Large high school and middle school projects that reached groundbreaking in September were located in Euclid, Ohio ($85 million), Rockville, Md. ($69 million), and Springfield, Pa. ($68 million). Healthcare facilities fell 26 percent in September, following the 28 percent gain that was reported in August, and the public buildings category (detention facilities and courthouses) plunged 37 percent. 

The most noteworthy area of strength in September was the transportation terminal category, surging 153 percent, as the $700 million concourse expansion project at Denver International Airport was entered as a construction start. (The $650 million main terminal upgrade at Denver International Airport was entered as construction start in July.) 

Also advancing in September was the amusement-related category, up 11 percent with the boost coming from the $220 million Lexington Convention Center expansion in Lexington, Ky., and the $89 million addition to the Milwaukee Symphony Center in Milwaukee, Wis. Church construction starts were able to show improvement in September, increasing 17 percent after very weak activity in August.

Nonbuilding Construction 

Nonbuilding construction in September was $156.5 billion (annual rate), down 13 percent. The decline was due mostly to the electric utility/gas plant category plummeting 76 percent following its 43 percent jump in August. The largest power-related projects entered as September starts were considerably smaller in scale than in previous months, and included a $146 million power transmission line in the Las Vegas area, an $89 million solar power farm in Springfield, S.C., and a $50 million solar power installation in Ludlow, Vt.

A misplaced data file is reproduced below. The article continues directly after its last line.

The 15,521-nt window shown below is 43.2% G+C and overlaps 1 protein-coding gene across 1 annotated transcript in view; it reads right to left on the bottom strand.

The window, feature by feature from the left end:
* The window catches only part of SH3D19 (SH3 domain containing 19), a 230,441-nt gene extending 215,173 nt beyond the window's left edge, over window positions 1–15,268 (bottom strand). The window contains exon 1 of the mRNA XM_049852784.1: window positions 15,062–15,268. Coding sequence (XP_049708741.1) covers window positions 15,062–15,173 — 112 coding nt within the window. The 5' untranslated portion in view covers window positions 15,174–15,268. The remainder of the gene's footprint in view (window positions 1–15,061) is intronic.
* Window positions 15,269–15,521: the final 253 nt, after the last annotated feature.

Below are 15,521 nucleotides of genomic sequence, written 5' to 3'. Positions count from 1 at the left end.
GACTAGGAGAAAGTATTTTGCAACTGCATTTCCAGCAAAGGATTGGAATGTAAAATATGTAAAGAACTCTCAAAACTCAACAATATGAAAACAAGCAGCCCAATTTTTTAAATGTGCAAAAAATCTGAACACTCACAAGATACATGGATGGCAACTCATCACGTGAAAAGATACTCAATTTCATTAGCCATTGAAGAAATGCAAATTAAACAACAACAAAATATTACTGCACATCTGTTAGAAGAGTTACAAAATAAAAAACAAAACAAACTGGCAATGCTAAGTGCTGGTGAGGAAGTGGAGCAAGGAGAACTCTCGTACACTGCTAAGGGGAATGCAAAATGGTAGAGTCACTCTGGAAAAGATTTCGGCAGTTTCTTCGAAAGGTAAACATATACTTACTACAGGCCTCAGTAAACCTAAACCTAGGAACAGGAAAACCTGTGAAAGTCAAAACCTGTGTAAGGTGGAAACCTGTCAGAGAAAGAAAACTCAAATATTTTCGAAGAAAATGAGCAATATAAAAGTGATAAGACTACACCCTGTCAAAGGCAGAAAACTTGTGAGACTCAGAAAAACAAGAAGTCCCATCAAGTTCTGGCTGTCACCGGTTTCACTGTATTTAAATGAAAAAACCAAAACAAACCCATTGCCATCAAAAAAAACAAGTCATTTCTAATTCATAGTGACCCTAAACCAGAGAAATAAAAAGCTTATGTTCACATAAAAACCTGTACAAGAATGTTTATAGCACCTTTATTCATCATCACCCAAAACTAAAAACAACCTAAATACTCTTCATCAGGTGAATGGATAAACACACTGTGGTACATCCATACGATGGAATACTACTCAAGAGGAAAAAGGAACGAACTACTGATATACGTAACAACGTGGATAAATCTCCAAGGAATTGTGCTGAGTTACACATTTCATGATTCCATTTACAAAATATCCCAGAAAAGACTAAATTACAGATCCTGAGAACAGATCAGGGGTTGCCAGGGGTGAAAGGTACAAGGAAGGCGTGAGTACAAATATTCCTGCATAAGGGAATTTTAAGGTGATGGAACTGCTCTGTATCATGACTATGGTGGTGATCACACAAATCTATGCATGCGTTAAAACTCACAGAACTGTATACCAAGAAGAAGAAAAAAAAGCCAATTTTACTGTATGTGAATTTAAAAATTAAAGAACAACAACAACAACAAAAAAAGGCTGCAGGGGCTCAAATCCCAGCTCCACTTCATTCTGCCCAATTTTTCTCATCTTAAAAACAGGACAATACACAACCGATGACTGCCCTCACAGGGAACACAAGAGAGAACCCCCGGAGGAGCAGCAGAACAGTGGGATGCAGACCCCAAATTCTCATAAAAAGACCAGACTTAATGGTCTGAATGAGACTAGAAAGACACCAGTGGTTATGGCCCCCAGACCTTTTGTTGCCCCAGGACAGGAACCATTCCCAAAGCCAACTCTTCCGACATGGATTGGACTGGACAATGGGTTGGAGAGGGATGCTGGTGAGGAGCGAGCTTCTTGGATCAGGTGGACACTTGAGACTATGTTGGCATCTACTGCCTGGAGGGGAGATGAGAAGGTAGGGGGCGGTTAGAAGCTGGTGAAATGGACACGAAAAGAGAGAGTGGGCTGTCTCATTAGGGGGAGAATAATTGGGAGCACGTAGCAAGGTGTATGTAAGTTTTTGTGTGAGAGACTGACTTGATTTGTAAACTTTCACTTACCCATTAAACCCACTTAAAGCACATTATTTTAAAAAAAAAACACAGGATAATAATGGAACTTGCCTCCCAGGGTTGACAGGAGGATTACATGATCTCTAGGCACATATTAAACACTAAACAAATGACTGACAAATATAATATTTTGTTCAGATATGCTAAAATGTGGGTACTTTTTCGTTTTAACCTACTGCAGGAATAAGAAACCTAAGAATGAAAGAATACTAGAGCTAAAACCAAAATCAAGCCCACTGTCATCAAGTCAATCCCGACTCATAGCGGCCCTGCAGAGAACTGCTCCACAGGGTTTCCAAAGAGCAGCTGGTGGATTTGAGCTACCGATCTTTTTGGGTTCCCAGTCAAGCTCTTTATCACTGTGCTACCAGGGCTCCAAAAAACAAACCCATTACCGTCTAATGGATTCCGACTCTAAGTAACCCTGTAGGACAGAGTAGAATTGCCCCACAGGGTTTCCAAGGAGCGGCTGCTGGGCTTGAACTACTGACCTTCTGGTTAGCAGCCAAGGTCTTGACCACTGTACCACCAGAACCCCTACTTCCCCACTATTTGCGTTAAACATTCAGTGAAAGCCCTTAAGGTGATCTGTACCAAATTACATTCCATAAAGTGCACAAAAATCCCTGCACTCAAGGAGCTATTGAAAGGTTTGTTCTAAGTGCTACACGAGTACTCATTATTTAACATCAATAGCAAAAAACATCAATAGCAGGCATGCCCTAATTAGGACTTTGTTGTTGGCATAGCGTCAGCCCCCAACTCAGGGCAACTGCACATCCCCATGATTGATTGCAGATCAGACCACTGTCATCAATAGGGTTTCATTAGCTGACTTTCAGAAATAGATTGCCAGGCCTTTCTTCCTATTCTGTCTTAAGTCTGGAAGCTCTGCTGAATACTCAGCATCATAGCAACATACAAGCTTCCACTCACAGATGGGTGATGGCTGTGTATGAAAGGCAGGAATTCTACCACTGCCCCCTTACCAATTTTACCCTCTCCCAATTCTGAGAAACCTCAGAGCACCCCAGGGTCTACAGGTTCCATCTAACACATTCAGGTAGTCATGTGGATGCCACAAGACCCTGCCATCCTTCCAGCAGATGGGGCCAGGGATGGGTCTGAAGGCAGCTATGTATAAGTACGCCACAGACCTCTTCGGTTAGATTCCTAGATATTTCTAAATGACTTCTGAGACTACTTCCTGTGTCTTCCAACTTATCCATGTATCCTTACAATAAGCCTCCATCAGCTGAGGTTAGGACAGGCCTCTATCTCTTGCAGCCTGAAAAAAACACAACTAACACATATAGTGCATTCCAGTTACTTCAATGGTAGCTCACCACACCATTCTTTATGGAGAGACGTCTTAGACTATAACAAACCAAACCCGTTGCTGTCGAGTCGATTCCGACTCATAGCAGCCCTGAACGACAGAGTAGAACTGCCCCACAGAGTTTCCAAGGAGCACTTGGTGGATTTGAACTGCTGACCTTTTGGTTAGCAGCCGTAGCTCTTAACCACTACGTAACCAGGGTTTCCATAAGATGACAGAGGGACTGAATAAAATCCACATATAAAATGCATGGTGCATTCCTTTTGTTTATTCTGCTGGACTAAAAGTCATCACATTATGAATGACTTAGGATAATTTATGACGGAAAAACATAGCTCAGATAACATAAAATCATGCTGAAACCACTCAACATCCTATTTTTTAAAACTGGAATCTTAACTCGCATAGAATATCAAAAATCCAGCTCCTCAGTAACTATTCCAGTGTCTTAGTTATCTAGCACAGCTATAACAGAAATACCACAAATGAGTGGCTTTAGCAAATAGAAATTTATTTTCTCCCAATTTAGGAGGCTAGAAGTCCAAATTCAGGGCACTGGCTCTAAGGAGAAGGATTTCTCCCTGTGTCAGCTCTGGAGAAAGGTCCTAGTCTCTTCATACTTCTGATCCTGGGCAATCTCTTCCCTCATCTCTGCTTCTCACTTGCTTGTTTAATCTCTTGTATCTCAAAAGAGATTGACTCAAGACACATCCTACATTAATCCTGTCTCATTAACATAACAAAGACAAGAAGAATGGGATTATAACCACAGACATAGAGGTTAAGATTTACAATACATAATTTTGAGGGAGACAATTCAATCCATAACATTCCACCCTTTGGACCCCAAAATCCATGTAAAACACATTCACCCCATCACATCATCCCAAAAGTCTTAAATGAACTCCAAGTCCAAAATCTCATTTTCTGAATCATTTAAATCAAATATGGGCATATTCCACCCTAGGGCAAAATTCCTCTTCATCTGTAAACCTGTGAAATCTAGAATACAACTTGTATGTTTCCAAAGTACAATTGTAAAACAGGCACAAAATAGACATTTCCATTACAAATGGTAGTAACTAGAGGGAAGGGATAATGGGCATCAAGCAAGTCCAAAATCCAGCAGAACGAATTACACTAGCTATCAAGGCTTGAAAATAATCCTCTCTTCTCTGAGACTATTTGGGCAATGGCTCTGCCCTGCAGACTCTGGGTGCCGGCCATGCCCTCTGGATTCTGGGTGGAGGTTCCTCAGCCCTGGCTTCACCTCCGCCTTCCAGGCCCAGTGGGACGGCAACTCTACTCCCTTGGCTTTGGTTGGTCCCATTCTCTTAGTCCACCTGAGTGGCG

The public works categories as a group increased a slight 1 percent in September from the previous month. On the plus side, the miscellaneous public works category rose 12 percent, and included the start of the $1.4 billion Arbuckle II pipeline (that will transport natural gas liquids from Oklahoma to Texas) and the $1.1 billion Cactus II pipeline system (that will transport crude oil from the Permian basin to the Corpus Christi, Texas, area). 

Water supply construction in Septemberadvanced 15 percent, helped by the start of the $159 million Catskill Aqueduct repair and rehabilitation project in Catskill, N.Y. Both the river/harbor development and sewer construction categories showed reduced activity in September, decreasing 12 percent and 17 percent, respectively.

On the down side, highway and bridge construction starts slipped 2 percent in September, easing back for the second month in a row after a 4 percent retreat in August. Despite the September dip, highway and bridge construction in September did include the start of the $1.2 billion I-70 East widening project in Denver. 

Through the first nine months of 2018, highway and bridge construction starts were up 7 percent at the national level, with the top five states ranked by the dollar amount of highway and bridge construction starts as follows – Texas, California, Florida, New York and Pennsylvania. States ranked 6 through 10 were – Illinois, Ohio, North Carolina, Colorado and Virginia.

Residential Building 

Residential building in September was $316.6 billion (annual rate), up 2 percent. Single-family housing rose 2 percent, rebounding slightly from a 5 percent drop in August which had followed what was essentially an extended plateau from late 2017 through July. 

Multifamily housing in September grew 1 percent, although it was 18 percent below the strong volume reported in this year’s first quarter. There were six multifamily projects each with a construction start cost of $100 million or more that reached groundbreaking in September, compared to eight such projects in August. 

The large multifamily projects in September were led by the $132 million multifamily portion of a $150 million mixed-use project in Chicago (which is a conversion of the Chicago Tribune tower), the $125 million multifamily portion of a $160 million mixed-use building in Brooklyn, N.Y., and a $125 million townhouse complex in Cedar Grove, N.J.